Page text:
News Anchor Claims He Was Fired For Complaining About Studio Filth

Craig Wolf fired news anchor FloridaAfter more than 17 years with Southwest Florida station WBBH-TV, anchorman Craig Wolf was fired, and told to leave the building in half an hour. "It came out of nowhere," he said at the time. But Wolf thinks he's solved the mystery. He filed a lawsuit against his former employer, Waterman Broadcasting, claiming that his dismissal was illegal retaliation for a complaint he had made about the office's cleanliness.

In the lawsuit, Wolf describes the carpeting under the anchor desk as "caked with dust, dirt and the residue left by more than 10 years of cosmetics," and the newsroom floor as "greasy, grimy and covered in dust balls and a thick layer of dirt," reports The News-Press, a Southwest Florida newspaper. In 2006, Wolf says he began to "cough uncontrollably" when he entered the news studio, as did dozens of other employees.

Wolf complained on numerous occasions in 2009 and 2010, according to the lawsuit, but nothing was done. Instead, managers installed "cough buttons" that temporarily disabled anchors' microphones for whenever they felt an itch in their throats.

"Instead of addressing the underlying cause of why people were sick, they decided to mute the symptoms by installing a cough button that shut off our microphones whenever we would get the urge to cough, which was every few minutes," Wolf said. "That really bothered me."

In October 2010, Wolf filed an anonymous complaint with the Occupational Safety and Health Administration. In March 2011, Wolf's manager told him that he would not be renewing his contract, which was set to expire at the end of August.

Wolf and his lawyer, Chuck Phoenix, now insist that the dismissal was retaliation, which is illegal under the Florida Whistleblower Act, and that his former employer has blocked Wolf from other anchor jobs in the region, forcing his family to resettle in Nashville, Tenn.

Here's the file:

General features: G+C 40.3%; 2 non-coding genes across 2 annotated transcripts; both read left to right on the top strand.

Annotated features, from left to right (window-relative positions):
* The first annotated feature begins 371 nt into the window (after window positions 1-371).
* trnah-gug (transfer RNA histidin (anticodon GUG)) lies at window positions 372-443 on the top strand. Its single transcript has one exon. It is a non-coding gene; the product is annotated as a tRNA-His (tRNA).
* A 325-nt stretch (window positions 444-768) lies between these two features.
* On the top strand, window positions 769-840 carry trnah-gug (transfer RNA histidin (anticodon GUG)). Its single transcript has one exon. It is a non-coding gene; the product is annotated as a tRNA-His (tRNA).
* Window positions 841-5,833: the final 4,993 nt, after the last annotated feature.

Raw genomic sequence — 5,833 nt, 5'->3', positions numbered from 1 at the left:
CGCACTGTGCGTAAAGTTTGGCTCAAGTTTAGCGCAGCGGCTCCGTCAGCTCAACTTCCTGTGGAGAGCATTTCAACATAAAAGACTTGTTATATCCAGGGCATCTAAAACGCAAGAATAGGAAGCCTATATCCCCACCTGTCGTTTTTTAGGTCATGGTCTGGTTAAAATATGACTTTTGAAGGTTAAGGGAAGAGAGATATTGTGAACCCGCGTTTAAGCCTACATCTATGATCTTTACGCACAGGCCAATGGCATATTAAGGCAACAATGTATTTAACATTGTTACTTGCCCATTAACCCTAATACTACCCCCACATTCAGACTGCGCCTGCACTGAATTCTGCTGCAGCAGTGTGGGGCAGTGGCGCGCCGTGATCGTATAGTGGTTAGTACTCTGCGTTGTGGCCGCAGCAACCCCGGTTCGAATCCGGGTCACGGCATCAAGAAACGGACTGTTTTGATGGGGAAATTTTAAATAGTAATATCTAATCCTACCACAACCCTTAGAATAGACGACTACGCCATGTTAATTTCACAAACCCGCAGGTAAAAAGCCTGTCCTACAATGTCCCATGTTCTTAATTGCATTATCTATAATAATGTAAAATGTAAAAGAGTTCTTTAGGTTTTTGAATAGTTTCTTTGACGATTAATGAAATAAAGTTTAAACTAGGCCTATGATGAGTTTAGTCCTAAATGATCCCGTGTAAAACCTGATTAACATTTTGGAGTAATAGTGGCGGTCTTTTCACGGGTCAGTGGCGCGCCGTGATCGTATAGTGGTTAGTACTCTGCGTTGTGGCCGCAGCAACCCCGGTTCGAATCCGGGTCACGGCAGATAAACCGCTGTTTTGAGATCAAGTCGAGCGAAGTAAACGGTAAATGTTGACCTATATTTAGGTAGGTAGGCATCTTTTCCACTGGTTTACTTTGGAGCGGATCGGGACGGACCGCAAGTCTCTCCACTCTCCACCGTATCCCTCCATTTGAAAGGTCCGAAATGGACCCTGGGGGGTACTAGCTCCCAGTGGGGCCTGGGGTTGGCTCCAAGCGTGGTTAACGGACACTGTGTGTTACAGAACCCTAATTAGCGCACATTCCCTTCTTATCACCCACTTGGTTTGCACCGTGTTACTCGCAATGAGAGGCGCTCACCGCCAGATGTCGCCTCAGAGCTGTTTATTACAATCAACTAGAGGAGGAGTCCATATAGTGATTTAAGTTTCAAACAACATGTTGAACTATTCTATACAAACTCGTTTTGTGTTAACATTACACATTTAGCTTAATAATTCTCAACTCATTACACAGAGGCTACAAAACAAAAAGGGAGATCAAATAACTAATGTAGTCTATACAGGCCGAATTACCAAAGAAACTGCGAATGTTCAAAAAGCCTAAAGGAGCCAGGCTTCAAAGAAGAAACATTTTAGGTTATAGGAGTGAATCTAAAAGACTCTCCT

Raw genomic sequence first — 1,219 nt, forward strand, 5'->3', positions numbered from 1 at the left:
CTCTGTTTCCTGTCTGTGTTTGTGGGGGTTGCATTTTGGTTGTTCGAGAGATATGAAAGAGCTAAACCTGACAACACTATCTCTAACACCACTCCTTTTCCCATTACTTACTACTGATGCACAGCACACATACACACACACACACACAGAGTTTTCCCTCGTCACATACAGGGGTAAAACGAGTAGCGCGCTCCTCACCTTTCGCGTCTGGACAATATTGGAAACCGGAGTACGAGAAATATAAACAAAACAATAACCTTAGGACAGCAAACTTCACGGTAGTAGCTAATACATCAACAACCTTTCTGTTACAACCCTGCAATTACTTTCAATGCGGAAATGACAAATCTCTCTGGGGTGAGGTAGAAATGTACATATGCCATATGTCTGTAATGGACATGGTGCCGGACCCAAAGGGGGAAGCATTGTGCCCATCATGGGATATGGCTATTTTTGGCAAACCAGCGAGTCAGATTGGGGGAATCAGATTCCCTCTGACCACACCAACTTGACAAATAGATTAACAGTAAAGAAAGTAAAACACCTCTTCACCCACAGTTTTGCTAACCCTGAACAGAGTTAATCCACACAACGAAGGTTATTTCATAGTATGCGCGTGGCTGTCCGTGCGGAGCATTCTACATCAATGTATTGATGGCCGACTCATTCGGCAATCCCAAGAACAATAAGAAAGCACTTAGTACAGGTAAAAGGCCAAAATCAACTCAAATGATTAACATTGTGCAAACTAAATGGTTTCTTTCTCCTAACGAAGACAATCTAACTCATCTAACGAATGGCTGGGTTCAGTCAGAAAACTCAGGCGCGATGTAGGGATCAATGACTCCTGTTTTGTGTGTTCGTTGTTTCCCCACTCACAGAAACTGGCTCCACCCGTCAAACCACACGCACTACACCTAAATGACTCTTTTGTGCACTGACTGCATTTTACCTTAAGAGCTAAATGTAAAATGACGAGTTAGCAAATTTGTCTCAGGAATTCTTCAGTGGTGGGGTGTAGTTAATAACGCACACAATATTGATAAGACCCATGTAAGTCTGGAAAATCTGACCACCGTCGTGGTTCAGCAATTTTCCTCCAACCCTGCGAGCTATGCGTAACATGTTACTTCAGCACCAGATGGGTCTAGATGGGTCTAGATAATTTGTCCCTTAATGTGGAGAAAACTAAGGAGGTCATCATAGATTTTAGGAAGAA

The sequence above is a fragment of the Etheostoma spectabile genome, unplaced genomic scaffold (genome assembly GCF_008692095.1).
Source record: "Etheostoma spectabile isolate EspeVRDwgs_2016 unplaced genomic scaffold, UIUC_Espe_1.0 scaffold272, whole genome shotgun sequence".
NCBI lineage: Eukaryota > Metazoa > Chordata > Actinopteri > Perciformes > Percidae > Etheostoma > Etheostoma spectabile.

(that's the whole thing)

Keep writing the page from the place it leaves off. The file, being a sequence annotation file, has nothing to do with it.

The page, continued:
"Obviously, the employer retaliated and fired him, which is quite shocking considering the fact that this company is in the journalism business," Phoenix said.

Steven Pontius, the general manager and executive vice president of Waterman Broadcasting, told The News-Press that he wasn't aware that the lawsuit had been filed, and that Wolf's dismissal was "a performance-related issue."

But others doubt that poor performance could be the cause. "Nothing in this business really surprises me, but this was a surprise," said former anchor Jim McLaughlin, who competed at WINK-TV against Wolf for ratings. "He's been a mainstay for so long. He was a worthy opponent. We battled each other for a long time. He was a great guy, did a great job on the air and I always enjoyed competing against him because he was a class act."

Wolf claims that the dismissal was not only a hit to his finances, but also to his reputation in the industry, and among the public. He is seeking a jury trial and damages in excess of $15,000.

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